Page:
Rand Paul’s Filibuster Way Short of the Record

Rand Paul (Source: Gage Skidmore (CC))

Rand Paul (Source: Gage Skidmore (CC))

Kentucky Sen. Rand Paul’s filibuster is a welcome change from the current rules which allow a senator to simply state that he or she wishes to filibuster. It takes 60 votes to break that filibuster threat. That is why it takes a super majority (60 votes) instead of a simple majority (51 votes) to pass anything that is remotely controversial.

The Senate needs filibuster reform. It needs to be changed to the way it was before a 1970s’ rule change allowed filibustering to become so easy.

Paul’s filibuster was an attempt to get the Obama administration to admit that it doesn’t have the constitutional authority to kill Americans on U.S. soil through drones or other means. Paul’s right. Now if only Obama and Attorney General Eric Holder can brush up on their constitutional understanding instead of following the Bush-Cheney interpretation of the Constitution. That thinking is pretty close to Richard Nixon’s “When the president does it, that means that it is not illegal.”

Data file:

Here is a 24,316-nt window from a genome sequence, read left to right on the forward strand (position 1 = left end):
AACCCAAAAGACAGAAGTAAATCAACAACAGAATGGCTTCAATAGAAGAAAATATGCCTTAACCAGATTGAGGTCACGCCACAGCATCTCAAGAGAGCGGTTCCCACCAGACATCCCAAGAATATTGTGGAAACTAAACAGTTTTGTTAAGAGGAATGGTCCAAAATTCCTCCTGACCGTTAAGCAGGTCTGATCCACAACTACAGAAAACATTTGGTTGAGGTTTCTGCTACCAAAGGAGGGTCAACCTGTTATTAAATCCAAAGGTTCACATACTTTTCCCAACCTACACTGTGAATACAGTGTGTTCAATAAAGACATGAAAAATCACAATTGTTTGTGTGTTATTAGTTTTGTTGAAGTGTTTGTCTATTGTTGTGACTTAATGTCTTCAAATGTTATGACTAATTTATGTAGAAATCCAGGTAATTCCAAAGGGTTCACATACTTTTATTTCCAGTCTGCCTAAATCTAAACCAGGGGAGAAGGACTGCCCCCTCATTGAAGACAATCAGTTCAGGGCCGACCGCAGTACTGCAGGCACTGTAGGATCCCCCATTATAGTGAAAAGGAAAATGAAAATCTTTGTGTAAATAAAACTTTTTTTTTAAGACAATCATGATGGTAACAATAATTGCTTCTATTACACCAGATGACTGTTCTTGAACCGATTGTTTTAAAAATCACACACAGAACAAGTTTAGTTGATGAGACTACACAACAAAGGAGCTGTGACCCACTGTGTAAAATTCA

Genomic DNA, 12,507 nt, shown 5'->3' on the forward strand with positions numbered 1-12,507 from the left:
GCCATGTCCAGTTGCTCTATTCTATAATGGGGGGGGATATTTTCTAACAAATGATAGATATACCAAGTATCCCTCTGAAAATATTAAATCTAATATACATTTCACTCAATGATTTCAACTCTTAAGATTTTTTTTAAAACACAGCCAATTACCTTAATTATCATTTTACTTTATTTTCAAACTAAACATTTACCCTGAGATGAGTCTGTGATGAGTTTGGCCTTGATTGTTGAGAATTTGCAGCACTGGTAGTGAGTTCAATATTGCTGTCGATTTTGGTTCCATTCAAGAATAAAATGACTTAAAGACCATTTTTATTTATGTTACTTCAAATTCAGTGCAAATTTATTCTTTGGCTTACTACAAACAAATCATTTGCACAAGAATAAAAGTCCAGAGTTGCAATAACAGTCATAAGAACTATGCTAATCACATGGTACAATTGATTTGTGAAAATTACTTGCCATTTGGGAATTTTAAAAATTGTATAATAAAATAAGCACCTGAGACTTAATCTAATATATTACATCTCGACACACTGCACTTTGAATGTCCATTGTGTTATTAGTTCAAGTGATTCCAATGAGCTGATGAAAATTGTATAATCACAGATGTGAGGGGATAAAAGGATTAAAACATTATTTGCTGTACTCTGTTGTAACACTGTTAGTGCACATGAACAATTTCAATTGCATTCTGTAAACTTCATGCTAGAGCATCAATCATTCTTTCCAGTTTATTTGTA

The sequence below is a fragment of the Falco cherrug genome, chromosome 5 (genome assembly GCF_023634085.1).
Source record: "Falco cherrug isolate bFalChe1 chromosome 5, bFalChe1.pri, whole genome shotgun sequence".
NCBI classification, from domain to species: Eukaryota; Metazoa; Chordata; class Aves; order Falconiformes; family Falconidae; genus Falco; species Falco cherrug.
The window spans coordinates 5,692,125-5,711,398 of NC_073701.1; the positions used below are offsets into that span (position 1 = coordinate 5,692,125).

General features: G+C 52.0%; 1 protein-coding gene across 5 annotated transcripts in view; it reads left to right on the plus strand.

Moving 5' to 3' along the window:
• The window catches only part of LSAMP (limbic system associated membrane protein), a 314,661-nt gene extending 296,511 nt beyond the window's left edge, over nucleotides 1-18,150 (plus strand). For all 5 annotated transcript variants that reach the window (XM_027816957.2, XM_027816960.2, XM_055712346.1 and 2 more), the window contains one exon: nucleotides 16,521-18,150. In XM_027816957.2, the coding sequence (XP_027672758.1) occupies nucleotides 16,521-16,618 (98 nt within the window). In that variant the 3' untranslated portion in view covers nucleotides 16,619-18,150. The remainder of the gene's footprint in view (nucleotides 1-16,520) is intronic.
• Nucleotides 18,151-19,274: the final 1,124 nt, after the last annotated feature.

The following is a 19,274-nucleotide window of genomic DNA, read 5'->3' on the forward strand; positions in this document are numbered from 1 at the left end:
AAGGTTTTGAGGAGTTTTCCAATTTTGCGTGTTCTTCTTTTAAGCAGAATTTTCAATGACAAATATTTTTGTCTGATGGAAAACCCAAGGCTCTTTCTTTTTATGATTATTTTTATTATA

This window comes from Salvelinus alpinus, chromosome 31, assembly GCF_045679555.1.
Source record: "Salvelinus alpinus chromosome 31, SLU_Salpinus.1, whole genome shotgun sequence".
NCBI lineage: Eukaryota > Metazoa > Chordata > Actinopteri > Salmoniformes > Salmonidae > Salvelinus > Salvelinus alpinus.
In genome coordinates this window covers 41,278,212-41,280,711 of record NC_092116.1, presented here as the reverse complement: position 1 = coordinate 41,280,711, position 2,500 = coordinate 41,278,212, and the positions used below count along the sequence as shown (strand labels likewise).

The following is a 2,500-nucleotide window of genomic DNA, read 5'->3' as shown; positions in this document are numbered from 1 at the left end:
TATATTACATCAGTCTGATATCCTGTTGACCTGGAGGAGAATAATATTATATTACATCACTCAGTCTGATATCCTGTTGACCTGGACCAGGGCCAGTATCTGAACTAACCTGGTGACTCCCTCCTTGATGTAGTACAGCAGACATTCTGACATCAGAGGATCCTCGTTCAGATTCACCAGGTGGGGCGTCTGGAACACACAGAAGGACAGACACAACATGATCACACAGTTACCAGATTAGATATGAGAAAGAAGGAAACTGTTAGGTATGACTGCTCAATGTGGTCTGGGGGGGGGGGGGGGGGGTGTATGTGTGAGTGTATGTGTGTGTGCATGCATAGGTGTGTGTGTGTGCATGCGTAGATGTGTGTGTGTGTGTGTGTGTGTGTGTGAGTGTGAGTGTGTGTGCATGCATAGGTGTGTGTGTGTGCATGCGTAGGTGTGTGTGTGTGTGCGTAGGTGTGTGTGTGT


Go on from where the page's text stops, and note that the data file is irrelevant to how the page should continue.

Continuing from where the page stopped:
The Washington Post compared Rand’s filibuster with some of the long ones in history. Rand comes up short of the record held by Strom Thurmond, but at least he has reminded us what a real filibuster is.

The record filibuster goes, of course, to former South Carolina Sen. Strom Thurmond in opposing the 1957 civil rights bill. Thurmond, then a Democrat, held the floor for 24 hours and 18 minutes.

But there were some others, according to the Associated Press and the Senate Web site, who came close to his record or at least rambled on endlessly.

Sen. Alfonse D’Amato (R-N.Y.) nearly matched Thurmond, speaking for 23 hours and 30 minutes as he tried to block a military spending bill in 1986. He also held forth for 15 hours and 14 minutes against a tax bill in 1992.

Sen. Wayne Morse (I-Ore.), held the floor for 22 hours and 26 minutes as he tried to block an oil bill in 1953.

Sen. Robert M. La Follette, Sr. (R-Wis.), only spoke for 18 hours and 23 minutes when he was trying to block a currency bill in 1908.

Sen. William Proxmire (D-Wis.) held the floor for 16 hours and 12 minutes as he tried to block an increase in the debt ceiling in 1981. (Ah, the debt ceiling.)

Sen. Huey Long (D-La.), back in the ‘30’s, filibustered bills that he thought favored the rich over the poor. Long, who entertained spectators by reciting Shakespeare and reading recipes for fried oysters and “pot likkers” — the liquid left behind after boiling greens — filibustered for 15 hours and 30 minutes in 1935, require Senate confirmation for some New Deal employees.

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